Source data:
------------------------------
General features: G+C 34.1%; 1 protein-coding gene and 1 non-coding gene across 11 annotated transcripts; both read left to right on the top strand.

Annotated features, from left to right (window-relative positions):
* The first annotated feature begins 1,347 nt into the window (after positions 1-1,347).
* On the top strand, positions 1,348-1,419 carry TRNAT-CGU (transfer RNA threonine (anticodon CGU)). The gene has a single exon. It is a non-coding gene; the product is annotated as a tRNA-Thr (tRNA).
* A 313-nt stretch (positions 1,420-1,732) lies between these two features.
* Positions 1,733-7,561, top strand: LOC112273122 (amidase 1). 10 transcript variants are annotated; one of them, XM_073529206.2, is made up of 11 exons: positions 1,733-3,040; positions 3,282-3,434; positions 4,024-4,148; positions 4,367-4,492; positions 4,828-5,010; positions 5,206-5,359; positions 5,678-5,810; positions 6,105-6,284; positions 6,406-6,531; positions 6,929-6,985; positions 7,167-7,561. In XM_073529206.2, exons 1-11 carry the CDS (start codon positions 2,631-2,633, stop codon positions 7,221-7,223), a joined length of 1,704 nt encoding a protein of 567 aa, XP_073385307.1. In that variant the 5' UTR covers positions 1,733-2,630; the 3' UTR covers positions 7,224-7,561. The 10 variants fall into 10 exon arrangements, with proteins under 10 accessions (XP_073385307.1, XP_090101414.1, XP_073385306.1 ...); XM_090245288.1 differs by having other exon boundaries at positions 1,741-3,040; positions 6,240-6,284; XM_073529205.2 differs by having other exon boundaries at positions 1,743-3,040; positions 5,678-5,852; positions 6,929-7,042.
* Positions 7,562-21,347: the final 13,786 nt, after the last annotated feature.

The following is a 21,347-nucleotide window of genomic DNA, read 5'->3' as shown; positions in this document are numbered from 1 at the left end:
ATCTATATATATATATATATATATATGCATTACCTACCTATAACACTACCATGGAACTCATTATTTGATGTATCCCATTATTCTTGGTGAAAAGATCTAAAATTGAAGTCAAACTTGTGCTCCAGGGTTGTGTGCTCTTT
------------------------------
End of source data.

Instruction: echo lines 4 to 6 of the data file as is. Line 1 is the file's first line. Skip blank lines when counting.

* On the top strand, positions 1,348-1,419 carry TRNAT-CGU (transfer RNA threonine (anticodon CGU)). The gene has a single exon. It is a non-coding gene; the product is annotated as a tRNA-Thr (tRNA).
* A 313-nt stretch (positions 1,420-1,732) lies between these two features.
* Positions 1,733-7,561, top strand: LOC112273122 (amidase 1). 10 transcript variants are annotated; one of them, XM_073529206.2, is made up of 11 exons: positions 1,733-3,040; positions 3,282-3,434; positions 4,024-4,148; positions 4,367-4,492; positions 4,828-5,010; positions 5,206-5,359; positions 5,678-5,810; positions 6,105-6,284; positions 6,406-6,531; positions 6,929-6,985; positions 7,167-7,561. In XM_073529206.2, exons 1-11 carry the CDS (start codon positions 2,631-2,633, stop codon positions 7,221-7,223), a joined length of 1,704 nt encoding a protein of 567 aa, XP_073385307.1. In that variant the 5' UTR covers positions 1,733-2,630; the 3' UTR covers positions 7,224-7,561. The 10 variants fall into 10 exon arrangements, with proteins under 10 accessions (XP_073385307.1, XP_090101414.1, XP_073385306.1 ...); XM_090245288.1 differs by having other exon boundaries at positions 1,741-3,040; positions 6,240-6,284; XM_073529205.2 differs by having other exon boundaries at positions 1,743-3,040; positions 5,678-5,852; positions 6,929-7,042.